The EEP funds should be considered as catalytic “seed funding” to support concrete and sustainable projects. Therefore there has to be complete clarity on matched financing needs to be supported by evidence prior to first payment of the grant, in the form of equity or an external signed financing contract.

The sources of co-financing can be various. Even ODA co-financing from another institutional donor is possible. However, in case it comes from any of the institutional donors that are involved in the EEP of Southern and East Africa (MFA/Finland, DFID/UK or ADA/Austria) the applicant is requested to provide information if funding has been received or applied for these sources. The applicants are requested to further indicate how they will ensure full accountability of the funds.

3.4.    Can the co-financing of the applicants be in kind contribution (time spent by the researchers, space, utilities, equipment, training)?
A: No, in-kind contribution is not accepted as part of own co-financing. The own contribution part is supposed to ensure that the organization has funds to implement the project. In case the in-kind contribution is considerable it is however good to mention it and the added value that it brings for a successful project implementation.

3.5.    To what extent will EEP funding cover field staff and consulting costs? Can home office support be expensed to EEP?

A: There is no minimum or maximum %-limit for field staff and consulting costs. However, it is important that the overall budget of the projects is aligned with the minimum co-financing share (please see CfP12 and CfP13 Guidelines). Home office support (rent and working hours) can be expensed to EEP. It is however important to remember that all expenses should be well reasoned that they are adding value to the project scope.

3.6.    To what extent will EEP fund research and development costs?

A: There is no minimum or maximum %-limit to fund research and development costs. However, each budget item needs to be well reasoned how it is adding value to the scope and implementation. The overall budget of the projects is aligned with the minimum co-funding share (please see CfP12 and CfP13 Guidelines).

3.7.    Will funding cover costs for training of distributors who are not direct staff?

A: It is possible to cover costs for training of distributors who are not direct staff. Please carefully explain the added value of each budget item on how the cost is supporting to the scope and implementation.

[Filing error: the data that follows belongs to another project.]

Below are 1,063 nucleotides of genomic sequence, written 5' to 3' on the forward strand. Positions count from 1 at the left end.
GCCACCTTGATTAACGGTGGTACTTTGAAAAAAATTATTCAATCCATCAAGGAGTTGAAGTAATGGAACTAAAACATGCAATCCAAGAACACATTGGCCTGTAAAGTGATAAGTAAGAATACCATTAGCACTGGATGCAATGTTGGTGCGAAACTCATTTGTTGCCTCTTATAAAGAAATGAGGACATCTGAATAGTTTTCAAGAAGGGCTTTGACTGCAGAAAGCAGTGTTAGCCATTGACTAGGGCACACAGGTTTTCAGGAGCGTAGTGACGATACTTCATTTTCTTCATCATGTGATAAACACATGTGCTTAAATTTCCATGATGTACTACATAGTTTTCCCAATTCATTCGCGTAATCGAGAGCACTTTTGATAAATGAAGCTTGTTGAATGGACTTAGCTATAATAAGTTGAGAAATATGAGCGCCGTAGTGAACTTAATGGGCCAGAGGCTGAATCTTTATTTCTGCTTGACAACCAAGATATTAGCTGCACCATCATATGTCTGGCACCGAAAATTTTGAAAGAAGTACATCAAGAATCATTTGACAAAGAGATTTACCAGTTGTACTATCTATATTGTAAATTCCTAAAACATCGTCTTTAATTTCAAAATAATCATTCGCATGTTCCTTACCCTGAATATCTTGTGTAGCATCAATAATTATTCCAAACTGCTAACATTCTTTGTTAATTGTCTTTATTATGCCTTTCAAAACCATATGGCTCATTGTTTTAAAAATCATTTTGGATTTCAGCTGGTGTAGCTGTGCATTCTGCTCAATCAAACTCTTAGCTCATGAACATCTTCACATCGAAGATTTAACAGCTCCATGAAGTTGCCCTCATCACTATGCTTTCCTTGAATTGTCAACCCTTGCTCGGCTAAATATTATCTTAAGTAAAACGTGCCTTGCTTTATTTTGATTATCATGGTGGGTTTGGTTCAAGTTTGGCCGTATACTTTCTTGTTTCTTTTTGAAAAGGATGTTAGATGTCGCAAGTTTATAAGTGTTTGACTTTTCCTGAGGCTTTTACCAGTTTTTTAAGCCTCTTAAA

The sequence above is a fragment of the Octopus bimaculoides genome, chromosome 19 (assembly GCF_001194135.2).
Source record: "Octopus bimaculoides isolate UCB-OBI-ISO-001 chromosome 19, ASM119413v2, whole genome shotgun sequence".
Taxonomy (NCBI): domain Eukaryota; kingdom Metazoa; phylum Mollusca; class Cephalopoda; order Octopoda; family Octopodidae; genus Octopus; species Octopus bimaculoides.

4.    Eligible applicants

4.1.    What types of applicants are eligible?

A: Eligible applicants for project financing by the Programme are:
•    private companies (also start-up companies can apply);
•    public institutions;
•    research organisations;
•    educational institutions;
•    charitable organisations;
•    Non-Governmental Organisations (NGOs);
•    Community Based Organisations (CBO);
•    Not-for-Profit Organisations (NPO); and,
•    Cooperative Organisations.

4.2.    Are there limitations for the location of the applicant?

A: Applicants from any country are welcome to apply. However, if the applicant is not based within the (eligible) country of project implementation, the applicant must have at least one local Partner in the country with relevant capacity and credible long-term interest in activities related to the project. Any local Partner must have a major role in the project implementation.

4.3.    What kind of experience is required from the applicant?

A: The project applicant and the partner(s) together need to have sufficient experience in technical, financial, project management as well as monitoring and evaluation areas. A due diligence will be conducted as part of final proposal stage.

4.4.    May a Project Company (name xxx) or University register as the lead applicant?

A: Yes, registered companies, universities and other registered organizations are eligible to apply for EEP project financing. Please check eligible applicants.

4.5.    I would like to find out whether it is possible to apply in CfP12 or in CfP13 even though we have also applied in the previous Calls?

A: Yes, it is possible to apply again in CfP12 and / or in CfP13, but please note that the requirements are different for each CfP. Please also note the following:

In CfP12: Any applicant bidding for a second set of financing for the same project type (feasibility study, pilot, demonstration) must either be at the end of, or near completion of the previous project in order to demonstrate success and a move towards market readiness. If bidding for a second feasibility, pilot or demonstration in a second country the applicant must be able to demonstrate strong evidence of success of the previous project first. No re-funding for same project in same country is possible unless there is a clear move from one project type to another that shows clear progress in that country.